Gordon Bell has one of Silicon Valley’s most incredible resumes.
From 1960 to 1983, Bell led research and development for the Digital Equipment Corporation, one of the first and most important computer companies.
From 1991 through 2012, he was with Microsoft Research, where he’s currently a Researcher Emiritus. All the while, he’s been a sought-after startup coach.
There’s even a law of computing named after him: “Bell’s Law,” which predicts a new class of computer every ten years or so and a new industry to go with it. So far, he’s right.
All of that said, Bell is probably best known for promoting the practice of “lifelogging,” or literally wearing a computer around your neck that keeps track of everything you do, hear, and say for later retrieval. He literally wrote the book on the subject, titled “Total Recall.”
“What’s on your computer, the lifelog, is really your personal memory,” says Bell.
From 1998 through 2007, Bell was the leader and prime subject of a Microsoft Research experiment called “MyLifeBits,” lifelogging every aspect of his life, including stuff like heart rate and temperature. It was an important forerunner to the more modern notions of the “quantified self” and fitness trackers like Fitbit.
In 2007, right at the tail end of the experiment, the introduction of the iPhone upended the whole lifelogging craze. People no longer needed to record everything about their lives; now we capture the highlights on Instagram, Twitter, and Facebook as they happen.
“Whether you like it or not, all of that content of your life will be stored somewhere, most likely your phone,” Bell says.
More importantly, the smartphone era has led to an explosive need for storage that the MyLifeBits project simply couldn’t navigate. In 2007 or so, at the conclusion of the project they were working on the assumption that 1 terabyte, or a thousand gigabytes of data, was enough for a human lifetime.
“We guessed that this would be enough to store everything you’ve ever seen or heard,” Bell says. “Geeze, our model of what the world would be really had changed.”
Bell himself quit actively lifelogging, and a few hardcore adherents still do it these days.
Still, though, Bell says that all of this ubiquitous technology is making it more important, not less, to keep better track of our data. After all, if our devices are storing our life’s highlights, then it’s an important augment to what he calls “biomemory,” whether we like it or not.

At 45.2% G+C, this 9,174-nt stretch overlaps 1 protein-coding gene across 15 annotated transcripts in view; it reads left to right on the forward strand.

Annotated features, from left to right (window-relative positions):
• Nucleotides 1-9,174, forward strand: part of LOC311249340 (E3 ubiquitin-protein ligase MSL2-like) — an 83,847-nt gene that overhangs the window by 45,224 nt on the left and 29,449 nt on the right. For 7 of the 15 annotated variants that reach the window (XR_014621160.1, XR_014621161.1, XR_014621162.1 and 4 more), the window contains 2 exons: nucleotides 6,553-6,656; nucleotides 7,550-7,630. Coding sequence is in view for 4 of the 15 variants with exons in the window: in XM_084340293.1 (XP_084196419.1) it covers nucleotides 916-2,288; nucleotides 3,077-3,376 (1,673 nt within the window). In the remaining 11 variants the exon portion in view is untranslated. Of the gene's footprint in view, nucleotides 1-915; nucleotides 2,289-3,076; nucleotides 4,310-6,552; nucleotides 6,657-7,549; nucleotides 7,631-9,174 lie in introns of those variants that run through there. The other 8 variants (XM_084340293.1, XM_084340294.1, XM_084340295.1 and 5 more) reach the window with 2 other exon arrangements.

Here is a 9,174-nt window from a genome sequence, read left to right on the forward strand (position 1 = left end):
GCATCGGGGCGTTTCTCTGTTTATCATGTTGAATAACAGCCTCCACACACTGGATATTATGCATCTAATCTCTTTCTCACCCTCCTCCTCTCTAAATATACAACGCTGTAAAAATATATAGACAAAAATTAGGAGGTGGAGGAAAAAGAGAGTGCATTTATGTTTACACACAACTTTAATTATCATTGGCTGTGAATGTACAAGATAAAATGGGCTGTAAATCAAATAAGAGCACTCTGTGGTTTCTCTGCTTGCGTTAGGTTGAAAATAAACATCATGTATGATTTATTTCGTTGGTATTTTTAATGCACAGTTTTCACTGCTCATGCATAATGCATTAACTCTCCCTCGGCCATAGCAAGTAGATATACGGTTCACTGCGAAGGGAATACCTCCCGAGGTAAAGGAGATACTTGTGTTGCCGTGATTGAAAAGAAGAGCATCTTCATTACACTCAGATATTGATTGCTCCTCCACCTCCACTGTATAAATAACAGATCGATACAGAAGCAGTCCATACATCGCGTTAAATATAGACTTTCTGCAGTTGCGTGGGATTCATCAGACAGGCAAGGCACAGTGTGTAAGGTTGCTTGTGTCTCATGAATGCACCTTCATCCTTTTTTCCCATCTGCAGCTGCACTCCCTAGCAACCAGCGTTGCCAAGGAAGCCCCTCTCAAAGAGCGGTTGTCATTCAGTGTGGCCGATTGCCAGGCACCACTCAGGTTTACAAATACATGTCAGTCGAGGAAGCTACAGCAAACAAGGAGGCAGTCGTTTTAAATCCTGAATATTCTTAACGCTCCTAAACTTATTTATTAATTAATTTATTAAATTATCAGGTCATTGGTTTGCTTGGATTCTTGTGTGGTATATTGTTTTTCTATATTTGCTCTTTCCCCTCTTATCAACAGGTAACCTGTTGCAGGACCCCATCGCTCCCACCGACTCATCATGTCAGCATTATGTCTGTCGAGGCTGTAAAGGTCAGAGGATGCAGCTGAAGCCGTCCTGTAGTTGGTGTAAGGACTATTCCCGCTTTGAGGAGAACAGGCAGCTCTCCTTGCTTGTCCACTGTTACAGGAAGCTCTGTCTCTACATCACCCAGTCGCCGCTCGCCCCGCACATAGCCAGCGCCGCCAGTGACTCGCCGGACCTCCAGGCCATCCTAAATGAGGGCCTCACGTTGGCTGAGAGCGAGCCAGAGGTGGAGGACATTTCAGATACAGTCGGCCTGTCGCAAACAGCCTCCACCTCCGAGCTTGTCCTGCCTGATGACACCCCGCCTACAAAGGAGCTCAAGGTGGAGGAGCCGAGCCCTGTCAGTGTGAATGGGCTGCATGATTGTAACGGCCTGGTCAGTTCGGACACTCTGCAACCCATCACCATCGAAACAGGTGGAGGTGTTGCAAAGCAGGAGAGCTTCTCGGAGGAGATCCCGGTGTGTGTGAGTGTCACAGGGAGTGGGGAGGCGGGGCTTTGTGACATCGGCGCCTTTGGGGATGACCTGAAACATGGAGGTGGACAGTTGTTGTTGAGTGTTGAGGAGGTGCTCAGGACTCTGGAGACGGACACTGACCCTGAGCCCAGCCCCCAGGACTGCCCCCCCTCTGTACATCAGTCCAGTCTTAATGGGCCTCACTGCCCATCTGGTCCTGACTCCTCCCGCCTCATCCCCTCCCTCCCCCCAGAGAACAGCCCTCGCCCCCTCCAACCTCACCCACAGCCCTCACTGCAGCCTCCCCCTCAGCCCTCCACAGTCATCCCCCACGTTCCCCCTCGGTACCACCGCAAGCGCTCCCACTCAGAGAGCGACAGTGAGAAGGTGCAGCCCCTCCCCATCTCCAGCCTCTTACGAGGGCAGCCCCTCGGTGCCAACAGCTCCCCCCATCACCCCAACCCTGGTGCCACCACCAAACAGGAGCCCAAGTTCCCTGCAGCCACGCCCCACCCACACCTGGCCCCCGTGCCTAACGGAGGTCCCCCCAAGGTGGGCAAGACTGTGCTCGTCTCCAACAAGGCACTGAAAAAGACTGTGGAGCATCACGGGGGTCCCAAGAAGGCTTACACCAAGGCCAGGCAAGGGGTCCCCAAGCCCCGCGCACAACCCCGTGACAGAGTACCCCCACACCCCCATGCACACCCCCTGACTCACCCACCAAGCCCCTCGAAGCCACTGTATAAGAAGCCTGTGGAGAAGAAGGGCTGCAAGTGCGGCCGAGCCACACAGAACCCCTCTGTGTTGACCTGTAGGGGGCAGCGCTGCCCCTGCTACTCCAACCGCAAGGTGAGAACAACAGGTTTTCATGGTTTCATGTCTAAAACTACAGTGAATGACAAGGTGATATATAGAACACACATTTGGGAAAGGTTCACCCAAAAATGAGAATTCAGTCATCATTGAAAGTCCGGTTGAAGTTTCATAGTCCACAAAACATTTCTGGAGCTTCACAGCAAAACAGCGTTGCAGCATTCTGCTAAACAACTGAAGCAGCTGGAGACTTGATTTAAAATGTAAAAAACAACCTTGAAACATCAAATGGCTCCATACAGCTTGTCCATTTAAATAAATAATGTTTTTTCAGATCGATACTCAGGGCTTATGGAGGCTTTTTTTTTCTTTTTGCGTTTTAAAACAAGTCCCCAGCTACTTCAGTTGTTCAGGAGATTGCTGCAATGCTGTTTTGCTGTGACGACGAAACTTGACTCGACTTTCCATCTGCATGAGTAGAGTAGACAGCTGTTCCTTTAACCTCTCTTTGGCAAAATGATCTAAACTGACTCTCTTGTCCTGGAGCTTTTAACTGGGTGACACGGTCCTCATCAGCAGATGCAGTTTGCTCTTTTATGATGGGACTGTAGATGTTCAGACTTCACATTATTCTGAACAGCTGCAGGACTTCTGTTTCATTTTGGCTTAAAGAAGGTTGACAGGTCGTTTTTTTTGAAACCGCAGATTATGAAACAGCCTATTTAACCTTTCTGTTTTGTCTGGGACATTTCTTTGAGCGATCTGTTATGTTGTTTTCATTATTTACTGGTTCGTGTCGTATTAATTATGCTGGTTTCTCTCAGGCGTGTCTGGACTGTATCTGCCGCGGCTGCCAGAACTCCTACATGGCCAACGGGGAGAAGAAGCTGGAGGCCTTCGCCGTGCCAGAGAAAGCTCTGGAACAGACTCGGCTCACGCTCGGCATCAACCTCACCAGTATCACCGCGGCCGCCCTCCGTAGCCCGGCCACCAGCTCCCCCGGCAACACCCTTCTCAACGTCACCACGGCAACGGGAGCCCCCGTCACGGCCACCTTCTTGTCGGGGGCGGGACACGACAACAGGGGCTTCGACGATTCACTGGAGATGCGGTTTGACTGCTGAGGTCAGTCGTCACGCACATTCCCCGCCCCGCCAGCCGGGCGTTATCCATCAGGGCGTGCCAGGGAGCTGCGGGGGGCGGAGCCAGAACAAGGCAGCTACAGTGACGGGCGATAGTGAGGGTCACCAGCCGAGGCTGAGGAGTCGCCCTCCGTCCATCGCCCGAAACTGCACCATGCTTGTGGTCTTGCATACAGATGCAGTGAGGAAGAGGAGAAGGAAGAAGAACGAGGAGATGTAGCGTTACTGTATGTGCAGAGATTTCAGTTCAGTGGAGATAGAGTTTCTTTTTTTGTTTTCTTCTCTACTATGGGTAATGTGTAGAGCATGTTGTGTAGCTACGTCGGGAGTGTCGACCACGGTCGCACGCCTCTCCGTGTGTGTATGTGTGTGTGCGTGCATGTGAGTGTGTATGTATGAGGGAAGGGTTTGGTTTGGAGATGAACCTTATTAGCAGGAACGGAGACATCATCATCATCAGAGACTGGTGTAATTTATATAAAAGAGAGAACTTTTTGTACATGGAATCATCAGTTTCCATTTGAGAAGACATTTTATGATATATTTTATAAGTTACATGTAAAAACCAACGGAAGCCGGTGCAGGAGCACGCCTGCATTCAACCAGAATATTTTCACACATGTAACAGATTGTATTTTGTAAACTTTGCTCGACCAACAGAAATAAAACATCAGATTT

“Biomemory is really a URL or keywords or metadata to whatever’s in your computer,” Bell says.
It’s an approach that’s helped in his everyday life: By dutifully maintaining and indexing all of his emails, ever, he can go back and relive conversations he had with colleagues, dating back to the 1980s. It’s a kind of recall he welcomes.
“I’m able to go back and recall all the things that I’d never be able to recall,” Bell says.
Bell says that we need better and more ubiqitous logging practices going forward, and that the tech won’t have fully arrived until you can pull up a face-to-face interaction and relive it. But he sees that as a matter of “technology and cost,” and advises startups like Digi.me to make personal search engines.
More worryingly for Bell is the fact that companies are getting less open, not more, about the data they gather and the way they gather it. It diminishes user trust in devices, and reduces the ability for developers to advance the philosophy of lifelogging by keeping data under lock and key.
Now 81 years old, Bell wears three fitness watches to get a normalized view of his heart rate, to make sure his pacemaker is functioning the way it should. He tracks that data, including how stuff like a second glasses of wine affect his heart rate — in part because his newest pacemaker doesn’t let him take diagnostic data himself like the old one did.
“I’m doing it in respect to calibrating my heart,” Bell says. “I’ve moved the lifelogging into a practical area.”